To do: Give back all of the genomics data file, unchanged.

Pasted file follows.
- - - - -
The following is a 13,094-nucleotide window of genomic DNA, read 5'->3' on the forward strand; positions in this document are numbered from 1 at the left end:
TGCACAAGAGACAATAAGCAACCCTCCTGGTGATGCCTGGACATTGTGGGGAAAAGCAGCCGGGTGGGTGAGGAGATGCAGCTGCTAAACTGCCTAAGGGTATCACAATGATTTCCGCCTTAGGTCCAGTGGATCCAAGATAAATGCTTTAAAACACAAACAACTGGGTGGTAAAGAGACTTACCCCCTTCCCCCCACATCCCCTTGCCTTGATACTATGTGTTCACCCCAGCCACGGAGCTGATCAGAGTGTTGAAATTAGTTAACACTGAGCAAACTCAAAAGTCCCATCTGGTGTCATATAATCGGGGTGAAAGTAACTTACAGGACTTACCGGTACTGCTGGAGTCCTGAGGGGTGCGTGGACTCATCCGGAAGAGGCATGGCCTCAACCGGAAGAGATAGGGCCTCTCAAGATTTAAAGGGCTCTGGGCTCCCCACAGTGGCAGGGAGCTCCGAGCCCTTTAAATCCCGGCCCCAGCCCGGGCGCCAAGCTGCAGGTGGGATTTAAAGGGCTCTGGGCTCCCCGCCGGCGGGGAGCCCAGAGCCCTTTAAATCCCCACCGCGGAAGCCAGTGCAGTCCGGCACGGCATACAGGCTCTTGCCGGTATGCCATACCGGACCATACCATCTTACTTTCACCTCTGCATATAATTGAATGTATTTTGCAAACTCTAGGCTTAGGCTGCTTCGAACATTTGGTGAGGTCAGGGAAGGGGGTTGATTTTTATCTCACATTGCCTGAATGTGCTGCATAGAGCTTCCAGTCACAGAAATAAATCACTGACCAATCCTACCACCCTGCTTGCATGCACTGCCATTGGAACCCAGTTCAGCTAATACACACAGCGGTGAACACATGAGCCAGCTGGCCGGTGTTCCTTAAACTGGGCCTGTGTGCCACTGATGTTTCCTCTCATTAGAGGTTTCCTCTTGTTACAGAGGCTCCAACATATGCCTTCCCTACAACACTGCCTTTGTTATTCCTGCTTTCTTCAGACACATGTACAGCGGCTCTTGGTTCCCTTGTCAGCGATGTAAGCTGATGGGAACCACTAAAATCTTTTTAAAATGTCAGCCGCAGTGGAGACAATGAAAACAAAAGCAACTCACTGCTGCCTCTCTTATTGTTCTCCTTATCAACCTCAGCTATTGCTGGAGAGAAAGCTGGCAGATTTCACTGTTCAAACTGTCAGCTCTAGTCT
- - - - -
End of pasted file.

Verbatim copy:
The following is a 13,094-nucleotide window of genomic DNA, read 5'->3' on the forward strand; positions in this document are numbered from 1 at the left end:
TGCACAAGAGACAATAAGCAACCCTCCTGGTGATGCCTGGACATTGTGGGGAAAAGCAGCCGGGTGGGTGAGGAGATGCAGCTGCTAAACTGCCTAAGGGTATCACAATGATTTCCGCCTTAGGTCCAGTGGATCCAAGATAAATGCTTTAAAACACAAACAACTGGGTGGTAAAGAGACTTACCCCCTTCCCCCCACATCCCCTTGCCTTGATACTATGTGTTCACCCCAGCCACGGAGCTGATCAGAGTGTTGAAATTAGTTAACACTGAGCAAACTCAAAAGTCCCATCTGGTGTCATATAATCGGGGTGAAAGTAACTTACAGGACTTACCGGTACTGCTGGAGTCCTGAGGGGTGCGTGGACTCATCCGGAAGAGGCATGGCCTCAACCGGAAGAGATAGGGCCTCTCAAGATTTAAAGGGCTCTGGGCTCCCCACAGTGGCAGGGAGCTCCGAGCCCTTTAAATCCCGGCCCCAGCCCGGGCGCCAAGCTGCAGGTGGGATTTAAAGGGCTCTGGGCTCCCCGCCGGCGGGGAGCCCAGAGCCCTTTAAATCCCCACCGCGGAAGCCAGTGCAGTCCGGCACGGCATACAGGCTCTTGCCGGTATGCCATACCGGACCATACCATCTTACTTTCACCTCTGCATATAATTGAATGTATTTTGCAAACTCTAGGCTTAGGCTGCTTCGAACATTTGGTGAGGTCAGGGAAGGGGGTTGATTTTTATCTCACATTGCCTGAATGTGCTGCATAGAGCTTCCAGTCACAGAAATAAATCACTGACCAATCCTACCACCCTGCTTGCATGCACTGCCATTGGAACCCAGTTCAGCTAATACACACAGCGGTGAACACATGAGCCAGCTGGCCGGTGTTCCTTAAACTGGGCCTGTGTGCCACTGATGTTTCCTCTCATTAGAGGTTTCCTCTTGTTACAGAGGCTCCAACATATGCCTTCCCTACAACACTGCCTTTGTTATTCCTGCTTTCTTCAGACACATGTACAGCGGCTCTTGGTTCCCTTGTCAGCGATGTAAGCTGATGGGAACCACTAAAATCTTTTTAAAATGTCAGCCGCAGTGGAGACAATGAAAACAAAAGCAACTCACTGCTGCCTCTCTTATTGTTCTCCTTATCAACCTCAGCTATTGCTGGAGAGAAAGCTGGCAGATTTCACTGTTCAAACTGTCAGCTCTAGTCT